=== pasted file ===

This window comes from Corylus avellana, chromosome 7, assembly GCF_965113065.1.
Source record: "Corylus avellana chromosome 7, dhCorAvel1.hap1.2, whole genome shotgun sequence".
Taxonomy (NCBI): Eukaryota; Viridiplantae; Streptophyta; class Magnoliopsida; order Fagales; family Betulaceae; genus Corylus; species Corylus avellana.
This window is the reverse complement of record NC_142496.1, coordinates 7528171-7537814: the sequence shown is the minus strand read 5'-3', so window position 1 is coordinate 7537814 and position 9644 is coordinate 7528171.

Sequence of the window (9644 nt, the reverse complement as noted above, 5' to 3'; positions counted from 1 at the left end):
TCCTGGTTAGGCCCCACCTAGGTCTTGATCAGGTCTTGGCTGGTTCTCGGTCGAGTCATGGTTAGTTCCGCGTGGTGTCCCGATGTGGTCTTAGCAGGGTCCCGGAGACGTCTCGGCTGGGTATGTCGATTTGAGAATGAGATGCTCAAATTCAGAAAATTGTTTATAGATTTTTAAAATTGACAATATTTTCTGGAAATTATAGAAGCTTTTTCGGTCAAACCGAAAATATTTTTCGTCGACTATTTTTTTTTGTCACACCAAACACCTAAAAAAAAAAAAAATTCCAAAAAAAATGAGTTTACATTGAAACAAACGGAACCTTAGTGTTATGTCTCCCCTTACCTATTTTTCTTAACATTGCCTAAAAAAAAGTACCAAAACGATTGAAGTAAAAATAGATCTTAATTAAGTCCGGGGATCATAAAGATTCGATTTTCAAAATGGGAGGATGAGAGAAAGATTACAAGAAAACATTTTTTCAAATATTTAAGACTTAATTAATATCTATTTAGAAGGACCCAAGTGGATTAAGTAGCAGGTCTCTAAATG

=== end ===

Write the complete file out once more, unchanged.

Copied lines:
This window comes from Corylus avellana, chromosome 7, assembly GCF_965113065.1.
Source record: "Corylus avellana chromosome 7, dhCorAvel1.hap1.2, whole genome shotgun sequence".
Taxonomy (NCBI): Eukaryota; Viridiplantae; Streptophyta; class Magnoliopsida; order Fagales; family Betulaceae; genus Corylus; species Corylus avellana.
This window is the reverse complement of record NC_142496.1, coordinates 7528171-7537814: the sequence shown is the minus strand read 5'-3', so window position 1 is coordinate 7537814 and position 9644 is coordinate 7528171.

Sequence of the window (9644 nt, the reverse complement as noted above, 5' to 3'; positions counted from 1 at the left end):
TCCTGGTTAGGCCCCACCTAGGTCTTGATCAGGTCTTGGCTGGTTCTCGGTCGAGTCATGGTTAGTTCCGCGTGGTGTCCCGATGTGGTCTTAGCAGGGTCCCGGAGACGTCTCGGCTGGGTATGTCGATTTGAGAATGAGATGCTCAAATTCAGAAAATTGTTTATAGATTTTTAAAATTGACAATATTTTCTGGAAATTATAGAAGCTTTTTCGGTCAAACCGAAAATATTTTTCGTCGACTATTTTTTTTTGTCACACCAAACACCTAAAAAAAAAAAAAATTCCAAAAAAAATGAGTTTACATTGAAACAAACGGAACCTTAGTGTTATGTCTCCCCTTACCTATTTTTCTTAACATTGCCTAAAAAAAAGTACCAAAACGATTGAAGTAAAAATAGATCTTAATTAAGTCCGGGGATCATAAAGATTCGATTTTCAAAATGGGAGGATGAGAGAAAGATTACAAGAAAACATTTTTTCAAATATTTAAGACTTAATTAATATCTATTTAGAAGGACCCAAGTGGATTAAGTAGCAGGTCTCTAAATG